Roster construction is always heavily anticipated during the playoffs, but this season felt as if more attention was being paid towards the 25 men the Yankees decided to field. With the amount of injuries that occurred this year, the Bombers have had tough decisions to make. A player like Luke Voit who was slotted fifth behind Giancarlo Stanton last postseason and pivotal for the Yankees’ early season success was left off the roster. Cameron Maybin, Tyler Wade, and Tyler Lyons, have all been beneficiaries on the postseason roster because of under performance and injury. With CC Sabathia’s injury in Game Four, you can now add Ben Heller to that list.
Heller might be overlooked for multiple reasons beginning with how he was acquired by the Yankees. He was just one of the four players in the Andrew Miller trade headlined by Clint Frazier and Justus Sheffield, during a trade deadline that also saw Gleyber Torres moved to the Yankees. Since then Clint Frazier has displayed a major-league ready bat and Sheffield was used to bring over James Paxton from the Mariners. So far the trade has been nothing but positive for the Yankees and Heller is hoping to continue that trend.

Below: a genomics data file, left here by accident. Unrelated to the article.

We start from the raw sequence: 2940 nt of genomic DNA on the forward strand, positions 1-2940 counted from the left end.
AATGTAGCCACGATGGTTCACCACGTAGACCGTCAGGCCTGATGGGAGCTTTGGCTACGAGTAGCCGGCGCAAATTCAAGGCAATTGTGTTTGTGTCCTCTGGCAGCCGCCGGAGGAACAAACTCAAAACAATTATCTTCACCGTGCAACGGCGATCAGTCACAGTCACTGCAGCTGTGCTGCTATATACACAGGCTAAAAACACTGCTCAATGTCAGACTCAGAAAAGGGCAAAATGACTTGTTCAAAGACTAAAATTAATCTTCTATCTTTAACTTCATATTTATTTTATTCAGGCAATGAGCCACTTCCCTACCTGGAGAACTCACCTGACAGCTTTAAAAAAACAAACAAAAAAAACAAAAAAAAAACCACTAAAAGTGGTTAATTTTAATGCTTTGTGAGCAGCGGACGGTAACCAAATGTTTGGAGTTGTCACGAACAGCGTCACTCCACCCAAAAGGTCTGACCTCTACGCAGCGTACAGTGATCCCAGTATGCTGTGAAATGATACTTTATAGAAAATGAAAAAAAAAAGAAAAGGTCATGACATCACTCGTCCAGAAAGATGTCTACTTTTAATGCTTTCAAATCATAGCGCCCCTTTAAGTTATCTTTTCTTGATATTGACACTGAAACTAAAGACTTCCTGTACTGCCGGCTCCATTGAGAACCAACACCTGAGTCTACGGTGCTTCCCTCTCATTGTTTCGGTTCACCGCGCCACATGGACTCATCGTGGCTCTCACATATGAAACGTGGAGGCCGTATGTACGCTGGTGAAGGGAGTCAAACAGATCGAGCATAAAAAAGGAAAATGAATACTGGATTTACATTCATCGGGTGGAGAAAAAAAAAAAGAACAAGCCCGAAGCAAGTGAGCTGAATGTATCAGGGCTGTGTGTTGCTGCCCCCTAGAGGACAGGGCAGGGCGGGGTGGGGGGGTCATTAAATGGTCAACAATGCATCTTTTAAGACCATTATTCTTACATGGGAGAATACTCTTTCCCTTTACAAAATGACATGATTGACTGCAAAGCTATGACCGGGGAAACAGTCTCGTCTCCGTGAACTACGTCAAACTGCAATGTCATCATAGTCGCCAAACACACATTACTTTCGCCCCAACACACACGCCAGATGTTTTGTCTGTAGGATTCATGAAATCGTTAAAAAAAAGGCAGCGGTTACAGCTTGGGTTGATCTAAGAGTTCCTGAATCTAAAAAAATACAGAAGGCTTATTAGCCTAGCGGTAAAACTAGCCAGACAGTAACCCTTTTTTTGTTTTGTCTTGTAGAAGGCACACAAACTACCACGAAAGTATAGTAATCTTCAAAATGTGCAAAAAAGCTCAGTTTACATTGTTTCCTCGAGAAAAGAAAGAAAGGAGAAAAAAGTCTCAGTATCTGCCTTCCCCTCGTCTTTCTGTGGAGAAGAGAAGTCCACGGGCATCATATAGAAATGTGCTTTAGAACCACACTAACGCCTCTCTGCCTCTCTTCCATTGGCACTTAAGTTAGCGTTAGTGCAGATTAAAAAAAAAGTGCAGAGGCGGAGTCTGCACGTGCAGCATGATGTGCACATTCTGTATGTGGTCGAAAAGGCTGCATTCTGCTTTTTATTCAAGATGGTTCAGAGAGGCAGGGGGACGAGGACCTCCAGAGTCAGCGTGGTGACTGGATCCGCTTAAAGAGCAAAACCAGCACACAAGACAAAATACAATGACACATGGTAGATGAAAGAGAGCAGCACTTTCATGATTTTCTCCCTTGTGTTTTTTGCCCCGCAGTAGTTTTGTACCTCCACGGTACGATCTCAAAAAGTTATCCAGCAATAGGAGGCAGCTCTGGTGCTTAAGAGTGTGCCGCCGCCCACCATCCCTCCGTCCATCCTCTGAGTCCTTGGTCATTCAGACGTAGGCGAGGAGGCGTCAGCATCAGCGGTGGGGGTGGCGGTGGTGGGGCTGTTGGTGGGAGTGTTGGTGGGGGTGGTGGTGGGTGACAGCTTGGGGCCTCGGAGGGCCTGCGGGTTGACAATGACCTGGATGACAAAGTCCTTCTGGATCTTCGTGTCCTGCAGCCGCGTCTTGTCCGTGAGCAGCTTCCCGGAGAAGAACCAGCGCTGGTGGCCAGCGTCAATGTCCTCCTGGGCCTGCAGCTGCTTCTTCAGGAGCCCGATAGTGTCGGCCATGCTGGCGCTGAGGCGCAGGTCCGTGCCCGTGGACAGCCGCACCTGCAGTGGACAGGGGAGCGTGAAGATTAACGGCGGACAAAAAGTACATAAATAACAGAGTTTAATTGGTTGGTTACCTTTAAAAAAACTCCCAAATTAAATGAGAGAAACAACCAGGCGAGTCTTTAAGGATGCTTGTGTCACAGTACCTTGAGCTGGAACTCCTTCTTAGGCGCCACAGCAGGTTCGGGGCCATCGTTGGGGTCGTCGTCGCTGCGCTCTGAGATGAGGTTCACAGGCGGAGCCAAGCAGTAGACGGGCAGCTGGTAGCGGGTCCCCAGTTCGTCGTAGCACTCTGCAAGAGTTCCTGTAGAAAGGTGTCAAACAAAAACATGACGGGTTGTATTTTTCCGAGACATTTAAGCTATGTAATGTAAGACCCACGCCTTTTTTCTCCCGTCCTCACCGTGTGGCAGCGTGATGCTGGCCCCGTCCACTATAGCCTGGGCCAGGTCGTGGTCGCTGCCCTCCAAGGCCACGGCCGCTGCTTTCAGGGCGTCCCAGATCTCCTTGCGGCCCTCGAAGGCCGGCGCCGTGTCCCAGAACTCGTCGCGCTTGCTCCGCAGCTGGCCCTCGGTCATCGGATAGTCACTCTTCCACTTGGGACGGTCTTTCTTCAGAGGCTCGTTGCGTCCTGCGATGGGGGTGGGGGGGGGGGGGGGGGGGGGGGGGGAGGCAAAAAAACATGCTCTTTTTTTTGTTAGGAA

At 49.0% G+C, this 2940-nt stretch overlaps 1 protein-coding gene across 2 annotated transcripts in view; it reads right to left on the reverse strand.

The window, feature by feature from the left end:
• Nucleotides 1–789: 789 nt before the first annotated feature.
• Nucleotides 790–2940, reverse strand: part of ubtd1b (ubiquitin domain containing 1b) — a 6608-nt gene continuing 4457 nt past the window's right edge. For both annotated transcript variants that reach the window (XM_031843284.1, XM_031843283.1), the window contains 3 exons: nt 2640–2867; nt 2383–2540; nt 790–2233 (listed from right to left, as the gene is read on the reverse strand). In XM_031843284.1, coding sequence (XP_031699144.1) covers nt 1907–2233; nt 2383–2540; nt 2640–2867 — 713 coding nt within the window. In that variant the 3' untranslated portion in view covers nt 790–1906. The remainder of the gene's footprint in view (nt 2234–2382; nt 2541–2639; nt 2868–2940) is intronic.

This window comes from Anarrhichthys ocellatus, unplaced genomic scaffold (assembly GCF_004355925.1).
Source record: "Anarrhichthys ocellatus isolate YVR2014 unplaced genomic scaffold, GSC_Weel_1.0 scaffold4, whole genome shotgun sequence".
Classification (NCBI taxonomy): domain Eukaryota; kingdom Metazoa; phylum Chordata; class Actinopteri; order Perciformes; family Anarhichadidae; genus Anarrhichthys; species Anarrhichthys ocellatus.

Jordan Montgomery, Nestor Cortes Jr., and Stephen Tarpley, could have all been options for the Yankees bullpen after the Dellin Betances and Sabathia injuries but Heller was the choice. It seems difficult that Heller could have impressed in just 7.1 innings this season but considering the light competition and late September performances, he landed on top. Facing a total of 28 hitters in September, he allowed six hits and only one earned run which came off a home run during his first appearance after returning from injury.
What’s allowed Heller to find brief success during the regular season has been his slider combined with his sinking fastball. The slider generated a 55.5% whiff rate and .228 xBA, while the sinking fastball produced an .238 xBA and .371 xSLG according to Statcast. The most impressive stat becomes his ability to avoid bats when throwing his slider as a breaking pitch, keeping hitters off his fastball. He might not get any playing time this postseason considering how close the ALCS is, but if the Yankees take a large lead Heller could impress a lot of people.
Since Heller has two options remaining, he will be a strong candidate to start the season in Scranton assuming the major league club stays healthy. As long as he continues to show positive results in the minors, he could join the Scranton Shuttle in case of injury or under performance. After an injury took most of his 2019 season, Heller could even become a regular fixture in the bullpen in 2020.